The Structure of Noun Phrases

2841 WordsJun 5, 201112 Pages
Univerzitet Novi Pazar Odeljenje: Beograd Fakultet humanističkih nauka Odsek: filološki Smer: Engleski jezik i književnost Predmet: Sintaksa Engleskog jezika Student: Nikola Vukasović Beograd, 01.06.2011 1. Introduction Among the five different types of phrases in English namely noun phrases, verb phrases, adjective phrases, adverb phrases and prepositional phrases, noun phrases are the most common playing various syntactic functions in the sentence and clause structure: subject, object and complement (of various kinds), apposition and attribute. They are used to refer to things that people want to talk about: people, objects, concepts, processes and all kind of entities. 2. Basic Noun…show more content…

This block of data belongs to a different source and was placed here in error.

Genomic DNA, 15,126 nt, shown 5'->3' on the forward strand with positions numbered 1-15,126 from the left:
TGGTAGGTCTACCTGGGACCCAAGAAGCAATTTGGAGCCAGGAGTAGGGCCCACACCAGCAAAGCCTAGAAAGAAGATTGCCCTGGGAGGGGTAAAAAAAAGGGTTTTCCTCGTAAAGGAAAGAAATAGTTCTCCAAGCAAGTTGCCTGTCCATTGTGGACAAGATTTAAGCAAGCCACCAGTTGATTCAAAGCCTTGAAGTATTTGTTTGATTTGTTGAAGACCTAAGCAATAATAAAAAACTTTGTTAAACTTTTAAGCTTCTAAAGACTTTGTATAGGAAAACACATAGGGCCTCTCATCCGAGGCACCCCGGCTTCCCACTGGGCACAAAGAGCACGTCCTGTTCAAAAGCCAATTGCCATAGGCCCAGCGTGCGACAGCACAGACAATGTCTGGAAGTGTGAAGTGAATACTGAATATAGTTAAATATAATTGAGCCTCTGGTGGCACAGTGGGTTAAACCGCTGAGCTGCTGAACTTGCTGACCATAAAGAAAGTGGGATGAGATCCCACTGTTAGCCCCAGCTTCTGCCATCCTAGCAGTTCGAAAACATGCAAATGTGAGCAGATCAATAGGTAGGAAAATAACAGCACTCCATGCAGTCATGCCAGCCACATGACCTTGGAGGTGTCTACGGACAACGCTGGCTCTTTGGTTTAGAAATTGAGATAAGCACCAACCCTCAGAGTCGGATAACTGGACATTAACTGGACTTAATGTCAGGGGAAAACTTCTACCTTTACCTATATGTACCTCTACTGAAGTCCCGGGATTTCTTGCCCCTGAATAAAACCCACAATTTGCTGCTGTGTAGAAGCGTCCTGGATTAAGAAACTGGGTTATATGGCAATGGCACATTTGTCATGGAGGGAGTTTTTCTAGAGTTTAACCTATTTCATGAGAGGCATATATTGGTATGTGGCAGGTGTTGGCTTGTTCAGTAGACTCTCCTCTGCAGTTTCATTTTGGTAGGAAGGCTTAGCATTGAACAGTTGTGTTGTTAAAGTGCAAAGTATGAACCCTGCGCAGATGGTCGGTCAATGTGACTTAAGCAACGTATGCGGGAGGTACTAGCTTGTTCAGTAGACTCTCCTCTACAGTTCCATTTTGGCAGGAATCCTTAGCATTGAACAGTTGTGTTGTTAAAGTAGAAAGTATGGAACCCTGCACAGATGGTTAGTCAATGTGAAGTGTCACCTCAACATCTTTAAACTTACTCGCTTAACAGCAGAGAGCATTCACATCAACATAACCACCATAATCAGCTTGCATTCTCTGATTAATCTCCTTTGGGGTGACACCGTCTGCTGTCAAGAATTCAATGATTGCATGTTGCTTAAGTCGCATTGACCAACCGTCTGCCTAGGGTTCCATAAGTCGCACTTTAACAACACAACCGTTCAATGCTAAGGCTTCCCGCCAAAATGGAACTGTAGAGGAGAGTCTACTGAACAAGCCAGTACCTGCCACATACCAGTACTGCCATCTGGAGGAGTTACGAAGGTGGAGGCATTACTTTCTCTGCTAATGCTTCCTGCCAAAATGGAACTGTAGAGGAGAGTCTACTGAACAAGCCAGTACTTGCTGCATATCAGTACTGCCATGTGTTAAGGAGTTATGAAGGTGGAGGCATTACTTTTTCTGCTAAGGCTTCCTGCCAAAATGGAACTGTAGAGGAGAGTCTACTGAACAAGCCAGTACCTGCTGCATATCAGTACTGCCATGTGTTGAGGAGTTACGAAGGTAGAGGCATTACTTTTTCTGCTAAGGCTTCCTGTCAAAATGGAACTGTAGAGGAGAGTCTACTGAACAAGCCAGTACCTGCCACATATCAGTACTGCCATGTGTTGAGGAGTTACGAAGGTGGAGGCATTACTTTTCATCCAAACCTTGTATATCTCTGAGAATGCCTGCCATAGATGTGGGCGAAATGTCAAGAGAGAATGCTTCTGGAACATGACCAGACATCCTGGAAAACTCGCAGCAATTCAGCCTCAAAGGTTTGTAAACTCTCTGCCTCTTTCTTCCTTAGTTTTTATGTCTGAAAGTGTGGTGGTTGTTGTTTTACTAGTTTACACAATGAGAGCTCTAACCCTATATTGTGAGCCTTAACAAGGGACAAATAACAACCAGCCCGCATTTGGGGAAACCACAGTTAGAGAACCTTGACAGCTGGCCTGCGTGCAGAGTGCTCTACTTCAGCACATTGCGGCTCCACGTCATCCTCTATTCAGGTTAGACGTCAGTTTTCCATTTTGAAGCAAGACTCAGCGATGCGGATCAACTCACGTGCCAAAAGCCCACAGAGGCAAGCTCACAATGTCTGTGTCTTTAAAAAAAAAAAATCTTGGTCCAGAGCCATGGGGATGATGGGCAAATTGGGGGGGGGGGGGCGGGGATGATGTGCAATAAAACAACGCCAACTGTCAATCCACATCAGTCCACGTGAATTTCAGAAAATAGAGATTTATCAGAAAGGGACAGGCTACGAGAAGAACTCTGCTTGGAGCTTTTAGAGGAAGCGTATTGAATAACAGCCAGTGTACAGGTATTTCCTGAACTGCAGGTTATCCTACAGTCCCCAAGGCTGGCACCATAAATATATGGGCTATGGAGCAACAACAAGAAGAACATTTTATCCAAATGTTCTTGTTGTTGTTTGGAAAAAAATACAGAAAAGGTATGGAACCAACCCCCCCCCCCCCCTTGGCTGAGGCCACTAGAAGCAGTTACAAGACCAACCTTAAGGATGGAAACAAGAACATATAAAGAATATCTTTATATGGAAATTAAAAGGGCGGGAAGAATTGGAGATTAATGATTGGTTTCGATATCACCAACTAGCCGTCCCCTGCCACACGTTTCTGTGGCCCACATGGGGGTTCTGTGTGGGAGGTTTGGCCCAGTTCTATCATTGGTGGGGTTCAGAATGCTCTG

Determiners can be indefinite article ‘a’ and ‘an’; definite article ‘the’; or zero article as in the noun phrase ‘books’. The use of articles is not the only possibility for determining nouns, but we can use such words as ‘no’, ‘what’, ‘this’, ‘some’, ‘every’, ‘each’ and ‘either’ before the head noun like ‘book’. These words, also called determiners, forming a set of closed-system, are mutually exclusive with each other, i.e. there cannot be more than one occurring before the head. Both ‘a the book’ and ‘a some book’ are ungrammatical. Determiners are in a “choice relation”, that is they occur one instead of another. In this respect, they are unlike ‘all’, ‘many’, ‘nice’, which are in a “chain relation”, occurring one after another as in: All the many nice pictures are collected. The articles are central to the class of determiners in that they have no function independent of the noun they precede. Other determiners like ‘some’ are also independent pronouns: A: I want the money. B: Here is the. (ungrammatical) B: Here is some. (grammatical) With regard to the co-occurrence of determiners with the noun classes singular count (‘book’), plural count (‘books’), and mass noun (‘ink’), there are six classes of determiners: (1) |The Possessive (‘my’, ‘your’, 'his’, etc.) |+ |book | |Genitive (‘my father’s’, ‘Anne’s’,

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